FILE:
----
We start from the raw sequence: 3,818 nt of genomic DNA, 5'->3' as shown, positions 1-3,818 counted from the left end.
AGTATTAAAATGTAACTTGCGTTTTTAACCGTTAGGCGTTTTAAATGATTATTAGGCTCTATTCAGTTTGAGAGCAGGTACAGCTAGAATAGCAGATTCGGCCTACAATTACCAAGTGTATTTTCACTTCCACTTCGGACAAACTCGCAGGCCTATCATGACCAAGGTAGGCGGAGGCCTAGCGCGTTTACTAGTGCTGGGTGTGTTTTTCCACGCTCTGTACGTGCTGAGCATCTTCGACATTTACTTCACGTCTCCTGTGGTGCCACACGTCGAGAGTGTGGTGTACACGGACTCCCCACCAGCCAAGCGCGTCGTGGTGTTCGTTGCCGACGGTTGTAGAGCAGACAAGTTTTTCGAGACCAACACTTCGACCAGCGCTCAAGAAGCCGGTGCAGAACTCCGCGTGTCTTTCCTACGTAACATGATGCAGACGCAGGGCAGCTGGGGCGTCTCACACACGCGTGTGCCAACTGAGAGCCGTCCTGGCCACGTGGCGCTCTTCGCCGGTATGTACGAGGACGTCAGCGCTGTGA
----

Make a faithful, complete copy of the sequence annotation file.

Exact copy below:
We start from the raw sequence: 3,818 nt of genomic DNA, 5'->3' as shown, positions 1-3,818 counted from the left end.
AGTATTAAAATGTAACTTGCGTTTTTAACCGTTAGGCGTTTTAAATGATTATTAGGCTCTATTCAGTTTGAGAGCAGGTACAGCTAGAATAGCAGATTCGGCCTACAATTACCAAGTGTATTTTCACTTCCACTTCGGACAAACTCGCAGGCCTATCATGACCAAGGTAGGCGGAGGCCTAGCGCGTTTACTAGTGCTGGGTGTGTTTTTCCACGCTCTGTACGTGCTGAGCATCTTCGACATTTACTTCACGTCTCCTGTGGTGCCACACGTCGAGAGTGTGGTGTACACGGACTCCCCACCAGCCAAGCGCGTCGTGGTGTTCGTTGCCGACGGTTGTAGAGCAGACAAGTTTTTCGAGACCAACACTTCGACCAGCGCTCAAGAAGCCGGTGCAGAACTCCGCGTGTCTTTCCTACGTAACATGATGCAGACGCAGGGCAGCTGGGGCGTCTCACACACGCGTGTGCCAACTGAGAGCCGTCCTGGCCACGTGGCGCTCTTCGCCGGTATGTACGAGGACGTCAGCGCTGTGA